A long, long time ago before I had children I lived in Egypt. Brandon was a student, and I came along for the ride. While we lived there, I made friends with some ladies who were there with State. Brandon and I were in Cairo completely on our own funding, with no outside help. I remember the first time I visited one of the State apartments. I was floored. It was large, it was beautiful, it had nice American furniture, and well, it was large. I asked my friend how she ever kept the place clean. "Rere," she told me, "my housekeeper. She comes every day."
Being young and judgmental, I immediately thought less of her. What kind of stay at home mom with only two children at home had to hire a housekeeper? Couldn't she cut it on her own? After all, isn't that part of our wife-mother identity? Make delicious dinners and keep the house clean? Because, you know, if somebody else does it, you don't get credit for having a lovely house. And if women all over America can do it on their own, women overseas should be able to also [all of you women can now laugh at me].
And then I found out about another friend's housekeeper. She had six children and ran a dance studio, so I guess it was okay. But really? Having someone fold your laundry and watch your child while you ran errands? After a few months I figured out that everyone had a housekeeper. I was appalled. If I ever live overseas, I told myself and my husband, I'll never hire a housekeeper.
Fast forward four years. The same friend who had Rere as a housekeeper was leaving Cairo a month before we arrived. During a dinner in Virginia, we worked out having Rere come and work for me as soon as I landed. Two days after we arrived, Rere showed up.
And I've never looked back. Back in Egypt, I attempted to justify hiring a housekeeper. It was only two days a week, and we had such a large apartment and it was really so much work to go and get all of those lovely vegetables and really shopping with all three children and no car would be really not feasible. So really, when you think about it, life is just so much harder in Cairo, so I need the extra help.
But really, I knew that I was only doing that - justifying. Really, I just enjoy not cleaning my own bathrooms. So much, that when we went to Virginia for language training, I couldn't break down and clean my own toilets in the US either. It's quite sad so see how far your moral fiber has disintegrated. But not sad enough to make any attempt to repair it.
When we got to Baku, hiring a housekeeper wasn't even a question. It took a little while to work things out, but I confess that I didn't even attempt to clean my toilets while we were waiting for someone else to do it. Like I said - moral fiber. Completely. Gone.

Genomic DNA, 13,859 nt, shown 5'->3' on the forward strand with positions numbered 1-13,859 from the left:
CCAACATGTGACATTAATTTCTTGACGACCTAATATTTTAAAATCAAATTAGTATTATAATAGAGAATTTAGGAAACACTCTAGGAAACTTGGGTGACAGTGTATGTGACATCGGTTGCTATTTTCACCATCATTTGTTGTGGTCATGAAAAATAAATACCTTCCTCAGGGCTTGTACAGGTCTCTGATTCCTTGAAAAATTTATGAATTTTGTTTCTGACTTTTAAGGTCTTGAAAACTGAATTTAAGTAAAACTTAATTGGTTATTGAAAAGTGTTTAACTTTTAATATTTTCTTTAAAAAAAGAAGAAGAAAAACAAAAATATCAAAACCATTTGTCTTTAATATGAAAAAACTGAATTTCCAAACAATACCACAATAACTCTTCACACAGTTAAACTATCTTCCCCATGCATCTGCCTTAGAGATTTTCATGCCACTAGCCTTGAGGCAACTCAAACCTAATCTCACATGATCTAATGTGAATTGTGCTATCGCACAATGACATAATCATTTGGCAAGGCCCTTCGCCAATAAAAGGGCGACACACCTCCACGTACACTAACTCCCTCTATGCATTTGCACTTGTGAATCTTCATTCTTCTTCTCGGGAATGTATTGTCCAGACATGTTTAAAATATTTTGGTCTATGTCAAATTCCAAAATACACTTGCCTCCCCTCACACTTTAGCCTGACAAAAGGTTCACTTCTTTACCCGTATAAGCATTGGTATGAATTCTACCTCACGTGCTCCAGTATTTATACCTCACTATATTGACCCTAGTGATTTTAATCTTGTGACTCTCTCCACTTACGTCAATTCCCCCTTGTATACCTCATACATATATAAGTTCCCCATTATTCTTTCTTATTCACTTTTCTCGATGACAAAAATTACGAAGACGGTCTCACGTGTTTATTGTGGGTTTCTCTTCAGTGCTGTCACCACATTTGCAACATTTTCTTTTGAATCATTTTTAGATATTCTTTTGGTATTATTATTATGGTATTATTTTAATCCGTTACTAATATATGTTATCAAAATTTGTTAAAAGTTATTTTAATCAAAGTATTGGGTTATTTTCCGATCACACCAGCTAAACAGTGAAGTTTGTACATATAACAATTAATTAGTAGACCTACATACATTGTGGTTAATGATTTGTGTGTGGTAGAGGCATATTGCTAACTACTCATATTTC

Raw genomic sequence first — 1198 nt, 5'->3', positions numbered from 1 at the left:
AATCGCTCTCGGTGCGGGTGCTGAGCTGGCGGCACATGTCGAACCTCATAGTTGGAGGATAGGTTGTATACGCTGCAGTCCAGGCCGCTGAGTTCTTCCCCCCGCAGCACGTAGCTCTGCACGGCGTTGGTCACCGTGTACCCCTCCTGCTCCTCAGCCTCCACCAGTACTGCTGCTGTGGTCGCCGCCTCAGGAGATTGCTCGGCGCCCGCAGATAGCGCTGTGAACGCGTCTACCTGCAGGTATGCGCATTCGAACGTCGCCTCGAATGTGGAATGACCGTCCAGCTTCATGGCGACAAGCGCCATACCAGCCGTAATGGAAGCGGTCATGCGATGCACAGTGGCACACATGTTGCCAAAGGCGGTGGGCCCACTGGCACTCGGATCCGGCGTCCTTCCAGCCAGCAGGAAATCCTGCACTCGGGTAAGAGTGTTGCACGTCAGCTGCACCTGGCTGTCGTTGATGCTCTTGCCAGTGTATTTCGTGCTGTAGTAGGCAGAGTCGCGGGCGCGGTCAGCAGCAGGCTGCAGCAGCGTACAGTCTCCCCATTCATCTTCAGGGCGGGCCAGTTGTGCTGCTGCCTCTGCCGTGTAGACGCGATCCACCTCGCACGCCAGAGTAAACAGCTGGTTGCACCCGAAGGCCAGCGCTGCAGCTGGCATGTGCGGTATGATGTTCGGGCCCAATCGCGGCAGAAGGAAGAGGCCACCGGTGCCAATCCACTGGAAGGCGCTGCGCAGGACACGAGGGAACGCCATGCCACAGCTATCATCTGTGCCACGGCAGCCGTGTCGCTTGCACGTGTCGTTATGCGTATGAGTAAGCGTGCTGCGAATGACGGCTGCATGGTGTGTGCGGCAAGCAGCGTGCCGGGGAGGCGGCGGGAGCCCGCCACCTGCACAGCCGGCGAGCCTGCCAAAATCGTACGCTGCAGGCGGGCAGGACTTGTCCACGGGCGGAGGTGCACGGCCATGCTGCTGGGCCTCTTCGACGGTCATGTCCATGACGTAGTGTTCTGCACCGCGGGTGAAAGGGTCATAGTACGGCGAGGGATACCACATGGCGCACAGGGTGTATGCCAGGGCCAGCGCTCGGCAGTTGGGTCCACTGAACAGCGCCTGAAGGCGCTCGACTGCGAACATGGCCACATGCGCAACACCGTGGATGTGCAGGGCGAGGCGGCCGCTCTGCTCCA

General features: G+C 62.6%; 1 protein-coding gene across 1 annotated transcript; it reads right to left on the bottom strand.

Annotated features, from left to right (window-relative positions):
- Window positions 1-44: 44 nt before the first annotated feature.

This whole time, however, I've still clung to the justification that at least I only had someone come two times a week. I wasn't addicted. I can quit any time I want. Really. I also comforted myself by doing my own laundry. Really I felt quite virtuous about it. See? I'm still a housekeeping woman. I can hack it. I wash my own clothes.
But you know what they say about pride, right?
After we returned from R&R, I started school again. Previously Kathleen had been doing kindergarten, which consisted of an hour or so of work each day. But this year she's in first grade and I have some real educational responsibility because first graders actually have to know something when they're done. And combined with the endless, excruciating task of teaching Sophia how to read, my whole morning from 8:30 until lunch time is non-stop busy with school.
And this would be fine if I had only two children. It might even work with three children. But four? No way. I know there are mothers in America who homeschool with four children under the age of seven. I'm not the only one in this boat (a boat, I might add, I constructed entirely by myself). I know they can hack it, mostly because they don't have any other choice, and probably because their moral fiber hasn't been weakened by years of having someone else clean their toilets for them.
But me? I can't. It's sad, and a little disheartening, but true.
By the third morning that ended with me bouncing a screaming Joseph on my hip, yelling at Sophia and Edwin to quit fighting already or someone is going to get SMACKED (thankfully the windows were closed. I think) and trying to discuss cuneiform with Kathleen, I was done.
That night I talked with Brandon about putting Kathleen in Real School. Because if I had years of this to look forward to, I wasn't going to be able to do it. I would have a heart attack in months from the stress. He cautioned me against it, but I really couldn't see any other way except for maybe hiring my housekeeper to help out during school in the morning. But that would be a line too far. Because I'll let her watch my children occasionally, but every day? That's my job. I'm their mother. I can give up on housekeeping, but mothering? That is the whole point of me staying home - to raise my children myself. I don't want them to feel like they are less important then their older siblings. I want them to want me. And besides I need to have some moral fiber, right?
But you all know where this story goes. Within three days, Naila was at our house at 9:30, ready to take Edwin and Joseph for a walk. I felt guilty, but more than guilty I felt relieved. Kathleen, Sophia, and I had a beautifully quiet, calm two hours of school. We discussed wolves. Kathleen memorized pronouns. Sophia learned to write the letter "H." And when the boys showed up for lunch, I wasn't a crazy, screaming, stressed-out wreck. It was amazing.
I knowing I'm sliding down that slippery, slippery slope to total and complete uselessness. But boy is it great, great ride.